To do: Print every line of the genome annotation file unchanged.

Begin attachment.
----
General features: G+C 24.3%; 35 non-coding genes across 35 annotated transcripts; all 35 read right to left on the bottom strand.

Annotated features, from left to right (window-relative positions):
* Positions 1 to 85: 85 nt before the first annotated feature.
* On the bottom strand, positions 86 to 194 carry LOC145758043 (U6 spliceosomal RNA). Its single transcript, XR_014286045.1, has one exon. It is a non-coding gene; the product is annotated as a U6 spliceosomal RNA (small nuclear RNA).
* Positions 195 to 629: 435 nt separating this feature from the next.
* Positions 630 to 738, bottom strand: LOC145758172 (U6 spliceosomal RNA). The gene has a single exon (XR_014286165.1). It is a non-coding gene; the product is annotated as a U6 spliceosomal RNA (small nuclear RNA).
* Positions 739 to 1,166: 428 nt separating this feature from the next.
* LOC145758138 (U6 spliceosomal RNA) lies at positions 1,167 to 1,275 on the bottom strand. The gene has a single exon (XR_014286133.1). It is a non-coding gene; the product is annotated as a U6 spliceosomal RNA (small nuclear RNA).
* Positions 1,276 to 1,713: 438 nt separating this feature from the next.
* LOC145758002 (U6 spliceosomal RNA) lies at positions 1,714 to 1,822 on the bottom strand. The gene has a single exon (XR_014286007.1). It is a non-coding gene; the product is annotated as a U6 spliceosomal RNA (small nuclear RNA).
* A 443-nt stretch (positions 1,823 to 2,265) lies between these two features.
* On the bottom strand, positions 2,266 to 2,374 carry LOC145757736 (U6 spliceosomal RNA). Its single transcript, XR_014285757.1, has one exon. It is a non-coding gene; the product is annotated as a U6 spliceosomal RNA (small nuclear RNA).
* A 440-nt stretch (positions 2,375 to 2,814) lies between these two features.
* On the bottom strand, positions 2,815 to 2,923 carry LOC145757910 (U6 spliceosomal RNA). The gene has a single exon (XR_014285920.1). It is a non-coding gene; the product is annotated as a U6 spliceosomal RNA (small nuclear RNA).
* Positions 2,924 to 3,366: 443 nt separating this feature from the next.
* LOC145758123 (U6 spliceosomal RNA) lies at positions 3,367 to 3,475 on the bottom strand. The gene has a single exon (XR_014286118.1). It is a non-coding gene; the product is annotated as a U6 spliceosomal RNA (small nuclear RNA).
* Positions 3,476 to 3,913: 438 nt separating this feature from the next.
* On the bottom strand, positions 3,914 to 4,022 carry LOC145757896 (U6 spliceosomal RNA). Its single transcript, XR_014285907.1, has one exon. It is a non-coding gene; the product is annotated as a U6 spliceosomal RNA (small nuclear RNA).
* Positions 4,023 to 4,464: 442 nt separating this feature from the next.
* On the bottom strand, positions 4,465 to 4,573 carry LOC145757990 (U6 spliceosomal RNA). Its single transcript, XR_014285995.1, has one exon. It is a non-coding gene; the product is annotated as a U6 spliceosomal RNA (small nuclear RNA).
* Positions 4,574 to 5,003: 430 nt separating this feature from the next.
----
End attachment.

General features: G+C 24.3%; 35 non-coding genes across 35 annotated transcripts; all 35 read right to left on the bottom strand.

Annotated features, from left to right (window-relative positions):
* Positions 1 to 85: 85 nt before the first annotated feature.
* On the bottom strand, positions 86 to 194 carry LOC145758043 (U6 spliceosomal RNA). Its single transcript, XR_014286045.1, has one exon. It is a non-coding gene; the product is annotated as a U6 spliceosomal RNA (small nuclear RNA).
* Positions 195 to 629: 435 nt separating this feature from the next.
* Positions 630 to 738, bottom strand: LOC145758172 (U6 spliceosomal RNA). The gene has a single exon (XR_014286165.1). It is a non-coding gene; the product is annotated as a U6 spliceosomal RNA (small nuclear RNA).
* Positions 739 to 1,166: 428 nt separating this feature from the next.
* LOC145758138 (U6 spliceosomal RNA) lies at positions 1,167 to 1,275 on the bottom strand. The gene has a single exon (XR_014286133.1). It is a non-coding gene; the product is annotated as a U6 spliceosomal RNA (small nuclear RNA).
* Positions 1,276 to 1,713: 438 nt separating this feature from the next.
* LOC145758002 (U6 spliceosomal RNA) lies at positions 1,714 to 1,822 on the bottom strand. The gene has a single exon (XR_014286007.1). It is a non-coding gene; the product is annotated as a U6 spliceosomal RNA (small nuclear RNA).
* A 443-nt stretch (positions 1,823 to 2,265) lies between these two features.
* On the bottom strand, positions 2,266 to 2,374 carry LOC145757736 (U6 spliceosomal RNA). Its single transcript, XR_014285757.1, has one exon. It is a non-coding gene; the product is annotated as a U6 spliceosomal RNA (small nuclear RNA).
* A 440-nt stretch (positions 2,375 to 2,814) lies between these two features.
* On the bottom strand, positions 2,815 to 2,923 carry LOC145757910 (U6 spliceosomal RNA). The gene has a single exon (XR_014285920.1). It is a non-coding gene; the product is annotated as a U6 spliceosomal RNA (small nuclear RNA).
* Positions 2,924 to 3,366: 443 nt separating this feature from the next.
* LOC145758123 (U6 spliceosomal RNA) lies at positions 3,367 to 3,475 on the bottom strand. The gene has a single exon (XR_014286118.1). It is a non-coding gene; the product is annotated as a U6 spliceosomal RNA (small nuclear RNA).
* Positions 3,476 to 3,913: 438 nt separating this feature from the next.
* On the bottom strand, positions 3,914 to 4,022 carry LOC145757896 (U6 spliceosomal RNA). Its single transcript, XR_014285907.1, has one exon. It is a non-coding gene; the product is annotated as a U6 spliceosomal RNA (small nuclear RNA).
* Positions 4,023 to 4,464: 442 nt separating this feature from the next.
* On the bottom strand, positions 4,465 to 4,573 carry LOC145757990 (U6 spliceosomal RNA). Its single transcript, XR_014285995.1, has one exon. It is a non-coding gene; the product is annotated as a U6 spliceosomal RNA (small nuclear RNA).
* Positions 4,574 to 5,003: 430 nt separating this feature from the next.